WASHINGTON — Jamie Dimon, America’s most celebrated banker, heaped criticism on regulators and politicians during a high-profile visit to the nation’s capital Wednesday, warning that overregulation is inhibiting business and that political stalemates threaten the economy.
The chief executive officer and chairman of JPMorgan Chase & Co. spoke before the Council on Foreign Relations, denying he has any interest in becoming treasury secretary but sounding exactly like a man who wanted the job. One example: He sympathized with critics who complain that no major Wall Street actor has gone to jail for the financial crisis.
“I do think the American public feels there was no Old Testament judgment. They saw banks bailed out and people making all that money,” said Dimon, 56, adding that “it pisses me off too.”
But Dimon, self-identified as a Democrat, said that’s not an excuse to punish the entire sector. He was particularly scornful of a civil suit brought Oct. 2 against his bank by New York’s attorney general and supported by the Obama administration.
That suit seeks damages for alleged misdeeds by Bear Stearns, the failed investment bank that regulators asked Dimon to purchase in March 2008 to save the financial system from a meltdown.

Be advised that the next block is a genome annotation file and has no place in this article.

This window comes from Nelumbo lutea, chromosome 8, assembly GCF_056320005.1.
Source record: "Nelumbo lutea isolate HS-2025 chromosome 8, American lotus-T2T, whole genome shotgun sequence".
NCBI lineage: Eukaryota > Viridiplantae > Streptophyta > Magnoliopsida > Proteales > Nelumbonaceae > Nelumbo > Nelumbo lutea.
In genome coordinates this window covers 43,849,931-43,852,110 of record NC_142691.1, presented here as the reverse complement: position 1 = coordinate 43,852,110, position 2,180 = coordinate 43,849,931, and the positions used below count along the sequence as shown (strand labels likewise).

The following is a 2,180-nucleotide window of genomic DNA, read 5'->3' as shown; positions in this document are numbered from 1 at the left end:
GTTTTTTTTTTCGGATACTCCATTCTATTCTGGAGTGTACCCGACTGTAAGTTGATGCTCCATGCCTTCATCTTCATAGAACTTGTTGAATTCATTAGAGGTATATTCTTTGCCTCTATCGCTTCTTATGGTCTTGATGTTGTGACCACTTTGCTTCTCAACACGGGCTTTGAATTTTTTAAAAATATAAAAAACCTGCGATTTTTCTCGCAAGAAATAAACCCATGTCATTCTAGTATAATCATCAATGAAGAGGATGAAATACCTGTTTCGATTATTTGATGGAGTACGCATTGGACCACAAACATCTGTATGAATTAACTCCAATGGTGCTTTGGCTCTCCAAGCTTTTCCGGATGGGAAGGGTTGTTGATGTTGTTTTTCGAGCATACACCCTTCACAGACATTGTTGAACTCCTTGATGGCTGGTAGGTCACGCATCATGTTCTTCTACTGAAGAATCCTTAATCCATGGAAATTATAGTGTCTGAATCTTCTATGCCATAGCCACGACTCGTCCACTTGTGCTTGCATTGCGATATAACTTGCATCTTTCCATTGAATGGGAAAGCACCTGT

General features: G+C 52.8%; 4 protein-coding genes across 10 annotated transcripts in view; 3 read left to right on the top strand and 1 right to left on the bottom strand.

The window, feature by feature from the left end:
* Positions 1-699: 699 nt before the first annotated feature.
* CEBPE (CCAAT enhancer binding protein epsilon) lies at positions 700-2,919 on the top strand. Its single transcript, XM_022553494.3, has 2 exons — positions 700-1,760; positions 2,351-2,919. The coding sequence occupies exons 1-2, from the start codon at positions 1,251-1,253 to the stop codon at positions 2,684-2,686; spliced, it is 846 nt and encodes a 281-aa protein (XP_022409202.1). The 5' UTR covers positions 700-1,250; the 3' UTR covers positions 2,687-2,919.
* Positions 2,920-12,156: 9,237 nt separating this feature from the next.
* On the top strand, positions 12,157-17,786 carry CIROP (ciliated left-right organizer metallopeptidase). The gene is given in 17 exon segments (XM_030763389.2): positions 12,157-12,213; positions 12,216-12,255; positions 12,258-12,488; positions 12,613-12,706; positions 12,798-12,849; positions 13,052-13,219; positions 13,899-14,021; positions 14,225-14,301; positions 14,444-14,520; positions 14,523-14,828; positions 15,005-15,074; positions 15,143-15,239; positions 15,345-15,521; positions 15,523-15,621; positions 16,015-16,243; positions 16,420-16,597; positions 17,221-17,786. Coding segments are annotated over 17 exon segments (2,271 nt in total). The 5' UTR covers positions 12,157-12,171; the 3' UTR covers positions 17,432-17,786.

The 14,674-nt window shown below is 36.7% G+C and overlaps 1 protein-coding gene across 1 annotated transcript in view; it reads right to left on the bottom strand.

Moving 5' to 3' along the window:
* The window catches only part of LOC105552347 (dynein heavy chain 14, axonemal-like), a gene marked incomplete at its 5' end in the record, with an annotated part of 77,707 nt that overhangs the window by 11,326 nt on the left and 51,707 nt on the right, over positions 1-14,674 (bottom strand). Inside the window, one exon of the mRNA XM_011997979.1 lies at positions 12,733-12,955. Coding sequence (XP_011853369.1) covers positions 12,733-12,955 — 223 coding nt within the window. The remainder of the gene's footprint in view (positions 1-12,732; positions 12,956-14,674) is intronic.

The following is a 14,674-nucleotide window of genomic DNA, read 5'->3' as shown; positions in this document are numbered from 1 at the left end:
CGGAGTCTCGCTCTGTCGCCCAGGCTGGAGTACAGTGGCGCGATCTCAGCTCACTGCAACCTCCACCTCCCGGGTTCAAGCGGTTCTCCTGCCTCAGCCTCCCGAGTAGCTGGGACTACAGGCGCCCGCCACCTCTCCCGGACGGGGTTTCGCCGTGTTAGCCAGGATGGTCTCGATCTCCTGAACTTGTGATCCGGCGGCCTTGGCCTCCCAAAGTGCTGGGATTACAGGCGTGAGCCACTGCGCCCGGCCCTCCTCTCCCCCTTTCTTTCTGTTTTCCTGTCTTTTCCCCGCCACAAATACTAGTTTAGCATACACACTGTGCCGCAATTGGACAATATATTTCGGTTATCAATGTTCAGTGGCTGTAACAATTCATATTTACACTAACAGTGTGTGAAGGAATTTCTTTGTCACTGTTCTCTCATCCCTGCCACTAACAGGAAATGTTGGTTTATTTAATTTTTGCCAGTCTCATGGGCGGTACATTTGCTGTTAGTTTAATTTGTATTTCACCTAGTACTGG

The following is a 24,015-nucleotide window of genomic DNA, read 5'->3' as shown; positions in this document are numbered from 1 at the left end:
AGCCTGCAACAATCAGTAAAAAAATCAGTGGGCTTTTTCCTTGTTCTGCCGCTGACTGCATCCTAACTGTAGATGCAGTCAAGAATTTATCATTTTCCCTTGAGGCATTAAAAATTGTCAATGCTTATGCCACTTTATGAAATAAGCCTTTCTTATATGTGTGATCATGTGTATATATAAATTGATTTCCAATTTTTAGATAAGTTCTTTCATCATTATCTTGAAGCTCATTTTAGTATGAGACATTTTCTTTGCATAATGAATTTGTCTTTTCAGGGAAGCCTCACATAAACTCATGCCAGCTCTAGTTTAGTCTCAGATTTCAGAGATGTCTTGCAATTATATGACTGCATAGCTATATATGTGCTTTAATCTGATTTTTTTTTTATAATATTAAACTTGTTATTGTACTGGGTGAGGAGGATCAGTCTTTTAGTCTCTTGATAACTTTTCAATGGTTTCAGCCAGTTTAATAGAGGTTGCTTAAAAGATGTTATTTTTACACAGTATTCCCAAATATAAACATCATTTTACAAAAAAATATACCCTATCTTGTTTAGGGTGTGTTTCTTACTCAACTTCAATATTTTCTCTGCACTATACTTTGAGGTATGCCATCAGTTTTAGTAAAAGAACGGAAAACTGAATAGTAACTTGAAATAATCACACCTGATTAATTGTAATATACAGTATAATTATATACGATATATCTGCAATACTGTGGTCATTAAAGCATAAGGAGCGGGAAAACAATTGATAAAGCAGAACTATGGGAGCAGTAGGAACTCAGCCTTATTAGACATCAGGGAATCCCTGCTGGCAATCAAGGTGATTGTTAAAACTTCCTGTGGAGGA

Asked whether he’d make the purchase again with help of the Federal Reserve, Dimon snarled the acquisition has cost his bank as much as $10 billion and that he was the one offering the helping hand.
“No, we did them a favor. Let’s get this one exactly right,” he snapped, adding it’d be difficult to do it again if asked. “It’s real close; it’s really close. My board wouldn’t allow me.”
The nation’s most prominent banker warned lawmakers to make a deal on the debt and deficits soon, noting that they risk crisis in not getting both under control.
“I can’t honestly tell you I know it’s going to be two years or five years, but it will happen,” he said, adding it “is a matter of time and the United States can’t borrow indefinitely.”
Dimon said he understands the need for regulation in the wake of crisis.
“But I think government should think twice before it punishes businesses every time something goes wrong,” he said.
Dimon repeated that he supports much of what’s in the Dodd-Frank Act, the sweeping 2010 revamp of financial regulation that was a response to the crisis, but he took issue with some of its most important provisions.
One is regulatory requirements to keep more capital on hand to respond to future crises, which he argued crimps lending and investment.